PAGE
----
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Old 01-05-2010, 03:07 PM   #41
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Wilkins, A. J., Nimmo-Smith, I., Slater, A. & Bedocs, L. (1989). Fluorescent lighting, headaches and eye-strain. Lighting Research and Technology, vol. 21, 11-18

This is a double-blind cross-over study which showed the incidence of headaches and eye-strain was more than halved by a measure that reduced the amount of light modulation in the 100Hz region.

Yes, there's concrete scientific evidence that flicker causes eye-strain, though it varies between individuals. LCD flicker is caused by the compact fluorescent tubes commonly used as backlights, and presumably LED lighting eliminates this.
A backlit Liquid Crystal Display is certainly not the same device as a fluorescent light cited in the study you reference.

LED backlit LCD displays have no flicker beyond the refresh rate of the LCD(Wikipedia: Refresh rate: The number of times per second in which the monitor draws the data it is being given. Since activated LCD pixels do not flash on/off between frames, LCD monitors exhibit no refresh-induced flicker, no matter how low the refresh rate.[3]) LEDs don't flicker, the diode is electrically powered and the phosphor emits light until the electrical stimulation stops.

So while I'll have to agree that you've quoted valid science about flourescent lighting causing headaches and eyestrain, it has NOTHING to do with the types of LCD displays in laptops/netbooks/MIDs/iPods built in the last few years. Science mis-applied is worse than myth. An recent LCD device is a perfectly acceptable ereader IF all the other attributes meet your needs (battry duration, size, cost, OS, etc.), but the 'eyestrain' factor is not a valid criteria. All I'm saying is to justify your e-ink purchase on valid factors (I'm still in the market for one because of the battery duration).

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Old 01-05-2010, 03:50 PM   #42
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The display does not flicker per-se*. Transflexive, non-backlit LCD's certainly have none. But most LCD's are backlit, and that lighting does flicker.

(*some early and even now badly-made LCD's can have issues with perception of the update, even at an unconscious level, but that's not very common)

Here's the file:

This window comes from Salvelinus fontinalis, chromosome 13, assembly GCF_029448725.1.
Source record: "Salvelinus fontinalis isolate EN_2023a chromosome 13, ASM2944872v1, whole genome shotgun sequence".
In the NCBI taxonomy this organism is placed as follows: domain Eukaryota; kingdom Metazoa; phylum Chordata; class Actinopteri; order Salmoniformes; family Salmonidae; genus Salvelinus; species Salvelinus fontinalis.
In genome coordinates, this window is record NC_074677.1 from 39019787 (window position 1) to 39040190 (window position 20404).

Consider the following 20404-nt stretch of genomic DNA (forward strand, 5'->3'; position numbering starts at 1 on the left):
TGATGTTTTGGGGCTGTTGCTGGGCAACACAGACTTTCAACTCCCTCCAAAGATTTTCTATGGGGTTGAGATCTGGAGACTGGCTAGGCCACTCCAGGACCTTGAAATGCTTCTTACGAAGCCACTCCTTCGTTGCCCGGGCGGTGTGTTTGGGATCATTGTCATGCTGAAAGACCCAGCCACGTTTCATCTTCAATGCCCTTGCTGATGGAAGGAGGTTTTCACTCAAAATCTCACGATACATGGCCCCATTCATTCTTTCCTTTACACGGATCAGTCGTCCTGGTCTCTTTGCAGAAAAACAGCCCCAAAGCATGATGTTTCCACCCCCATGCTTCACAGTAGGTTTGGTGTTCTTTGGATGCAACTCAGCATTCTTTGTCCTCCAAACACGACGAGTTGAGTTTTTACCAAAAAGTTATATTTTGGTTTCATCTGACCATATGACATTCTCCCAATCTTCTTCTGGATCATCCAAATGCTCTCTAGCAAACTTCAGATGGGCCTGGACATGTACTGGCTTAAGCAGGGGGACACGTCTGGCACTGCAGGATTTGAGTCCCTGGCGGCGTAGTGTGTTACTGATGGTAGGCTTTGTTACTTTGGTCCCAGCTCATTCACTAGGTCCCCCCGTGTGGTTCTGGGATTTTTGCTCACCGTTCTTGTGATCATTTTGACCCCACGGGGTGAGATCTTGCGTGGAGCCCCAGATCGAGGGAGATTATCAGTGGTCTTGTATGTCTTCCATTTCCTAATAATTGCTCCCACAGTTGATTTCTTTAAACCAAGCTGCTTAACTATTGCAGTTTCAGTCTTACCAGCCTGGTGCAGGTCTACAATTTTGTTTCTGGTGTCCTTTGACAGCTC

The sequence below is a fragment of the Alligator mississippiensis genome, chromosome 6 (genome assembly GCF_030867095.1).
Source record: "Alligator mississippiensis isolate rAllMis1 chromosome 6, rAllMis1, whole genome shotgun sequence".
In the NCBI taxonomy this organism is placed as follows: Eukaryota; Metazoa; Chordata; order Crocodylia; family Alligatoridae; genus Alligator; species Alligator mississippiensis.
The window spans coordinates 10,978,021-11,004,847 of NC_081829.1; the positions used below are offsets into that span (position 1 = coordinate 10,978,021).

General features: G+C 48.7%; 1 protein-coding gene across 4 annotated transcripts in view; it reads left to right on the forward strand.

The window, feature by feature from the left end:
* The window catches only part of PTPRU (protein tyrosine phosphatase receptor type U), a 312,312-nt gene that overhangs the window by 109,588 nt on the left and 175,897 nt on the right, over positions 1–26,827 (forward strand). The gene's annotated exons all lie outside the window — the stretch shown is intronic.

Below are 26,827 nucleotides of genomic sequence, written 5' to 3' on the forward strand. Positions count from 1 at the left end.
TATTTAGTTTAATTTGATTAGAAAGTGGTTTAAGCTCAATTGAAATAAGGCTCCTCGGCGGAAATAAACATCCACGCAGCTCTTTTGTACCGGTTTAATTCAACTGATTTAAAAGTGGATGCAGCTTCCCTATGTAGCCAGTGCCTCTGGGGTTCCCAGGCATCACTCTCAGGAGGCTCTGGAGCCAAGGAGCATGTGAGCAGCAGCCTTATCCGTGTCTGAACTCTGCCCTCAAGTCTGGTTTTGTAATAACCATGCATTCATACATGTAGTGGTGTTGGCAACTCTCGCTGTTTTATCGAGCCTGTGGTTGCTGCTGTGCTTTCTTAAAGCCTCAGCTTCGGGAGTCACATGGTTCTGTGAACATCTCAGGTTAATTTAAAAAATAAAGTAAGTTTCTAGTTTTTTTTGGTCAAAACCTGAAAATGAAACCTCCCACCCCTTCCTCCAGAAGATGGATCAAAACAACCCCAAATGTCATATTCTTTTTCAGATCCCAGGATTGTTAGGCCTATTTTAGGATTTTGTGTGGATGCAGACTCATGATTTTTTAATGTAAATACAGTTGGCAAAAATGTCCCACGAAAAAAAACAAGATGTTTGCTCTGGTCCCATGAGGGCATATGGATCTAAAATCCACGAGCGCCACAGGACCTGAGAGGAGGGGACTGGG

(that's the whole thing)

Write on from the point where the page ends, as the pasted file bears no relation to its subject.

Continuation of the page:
Or rather, the commonly used CCFL's flicker, the LCD's which have begun reaching the market in the last two years don't, but they suffer their own issues, especially in LED aging and changing colour points, several technical issues relating to voltage and heat and currently high pricing.

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Old 01-05-2010, 03:57 PM   #43
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I regularly spend 8 hours at work staring at and reading from an LCD screen and have no eyestrain issues when doing this.

As far as i am aware its exactly the same at staring at a piece of paper or a vase of flowers.

what causes strain is not exercising the eye muscles. you should if having fixed focus on any object for more than 1hr take a few seconds every so often to focus on something at a different distance.
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Old 01-05-2010, 04:01 PM   #44
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A backlit Liquid Crystal Display is certainly not the same device as a fluorescent light cited in the study you reference.
Yes it is. The majority use compact fluorescent lights with the same mains-related flicker.

Your citation from Wikipedia is irrelevant.

Don't argue for the sake of arguing.

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Old 01-05-2010, 04:02 PM   #45
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It's quite silly, we do not need more formats.

XHTML, Javascript, XML can provide very ebook friendly environments on tablets. We don't need proprietary C coded crap getting in the way. Basically you can already create fantastic interfaces using Javascript and other web technologies for browsing and reading ebooks ad that should be able to transfer to a tablet seamlessly. You can do things like coverflow and 3d cover galleries with Javascript frameworks now.

The only reason to create a new dedicated format when free standardized technologies are so easily available is to lock people in and obtain some kind of profit.